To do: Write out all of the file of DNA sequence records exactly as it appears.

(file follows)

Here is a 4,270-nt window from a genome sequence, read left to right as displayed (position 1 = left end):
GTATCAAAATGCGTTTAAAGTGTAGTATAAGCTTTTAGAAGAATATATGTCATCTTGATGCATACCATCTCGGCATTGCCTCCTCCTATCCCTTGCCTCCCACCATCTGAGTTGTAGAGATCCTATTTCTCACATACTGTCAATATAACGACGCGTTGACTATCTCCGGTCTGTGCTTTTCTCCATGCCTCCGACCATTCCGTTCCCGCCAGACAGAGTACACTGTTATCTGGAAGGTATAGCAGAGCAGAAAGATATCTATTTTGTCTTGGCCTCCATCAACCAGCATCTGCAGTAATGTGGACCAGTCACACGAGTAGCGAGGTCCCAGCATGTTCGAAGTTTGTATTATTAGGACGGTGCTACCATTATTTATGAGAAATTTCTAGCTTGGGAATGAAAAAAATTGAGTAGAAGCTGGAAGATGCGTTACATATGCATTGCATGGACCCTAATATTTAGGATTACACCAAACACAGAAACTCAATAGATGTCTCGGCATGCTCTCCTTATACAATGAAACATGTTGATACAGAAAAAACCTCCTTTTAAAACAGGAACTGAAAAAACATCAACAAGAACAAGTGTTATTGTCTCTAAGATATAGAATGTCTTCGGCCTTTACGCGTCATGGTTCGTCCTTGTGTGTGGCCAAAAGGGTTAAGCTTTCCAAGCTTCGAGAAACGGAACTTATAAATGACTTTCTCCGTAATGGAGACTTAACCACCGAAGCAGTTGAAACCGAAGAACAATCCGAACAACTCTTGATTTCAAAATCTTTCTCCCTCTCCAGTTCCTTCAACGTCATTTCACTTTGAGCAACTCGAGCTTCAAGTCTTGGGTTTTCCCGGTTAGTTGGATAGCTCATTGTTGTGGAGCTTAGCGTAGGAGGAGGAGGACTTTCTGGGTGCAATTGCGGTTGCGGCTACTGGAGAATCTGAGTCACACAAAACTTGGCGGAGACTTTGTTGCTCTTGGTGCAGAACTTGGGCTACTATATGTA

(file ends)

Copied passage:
Here is a 4,270-nt window from a genome sequence, read left to right as displayed (position 1 = left end):
GTATCAAAATGCGTTTAAAGTGTAGTATAAGCTTTTAGAAGAATATATGTCATCTTGATGCATACCATCTCGGCATTGCCTCCTCCTATCCCTTGCCTCCCACCATCTGAGTTGTAGAGATCCTATTTCTCACATACTGTCAATATAACGACGCGTTGACTATCTCCGGTCTGTGCTTTTCTCCATGCCTCCGACCATTCCGTTCCCGCCAGACAGAGTACACTGTTATCTGGAAGGTATAGCAGAGCAGAAAGATATCTATTTTGTCTTGGCCTCCATCAACCAGCATCTGCAGTAATGTGGACCAGTCACACGAGTAGCGAGGTCCCAGCATGTTCGAAGTTTGTATTATTAGGACGGTGCTACCATTATTTATGAGAAATTTCTAGCTTGGGAATGAAAAAAATTGAGTAGAAGCTGGAAGATGCGTTACATATGCATTGCATGGACCCTAATATTTAGGATTACACCAAACACAGAAACTCAATAGATGTCTCGGCATGCTCTCCTTATACAATGAAACATGTTGATACAGAAAAAACCTCCTTTTAAAACAGGAACTGAAAAAACATCAACAAGAACAAGTGTTATTGTCTCTAAGATATAGAATGTCTTCGGCCTTTACGCGTCATGGTTCGTCCTTGTGTGTGGCCAAAAGGGTTAAGCTTTCCAAGCTTCGAGAAACGGAACTTATAAATGACTTTCTCCGTAATGGAGACTTAACCACCGAAGCAGTTGAAACCGAAGAACAATCCGAACAACTCTTGATTTCAAAATCTTTCTCCCTCTCCAGTTCCTTCAACGTCATTTCACTTTGAGCAACTCGAGCTTCAAGTCTTGGGTTTTCCCGGTTAGTTGGATAGCTCATTGTTGTGGAGCTTAGCGTAGGAGGAGGAGGACTTTCTGGGTGCAATTGCGGTTGCGGCTACTGGAGAATCTGAGTCACACAAAACTTGGCGGAGACTTTGTTGCTCTTGGTGCAGAACTTGGGCTACTATATGTA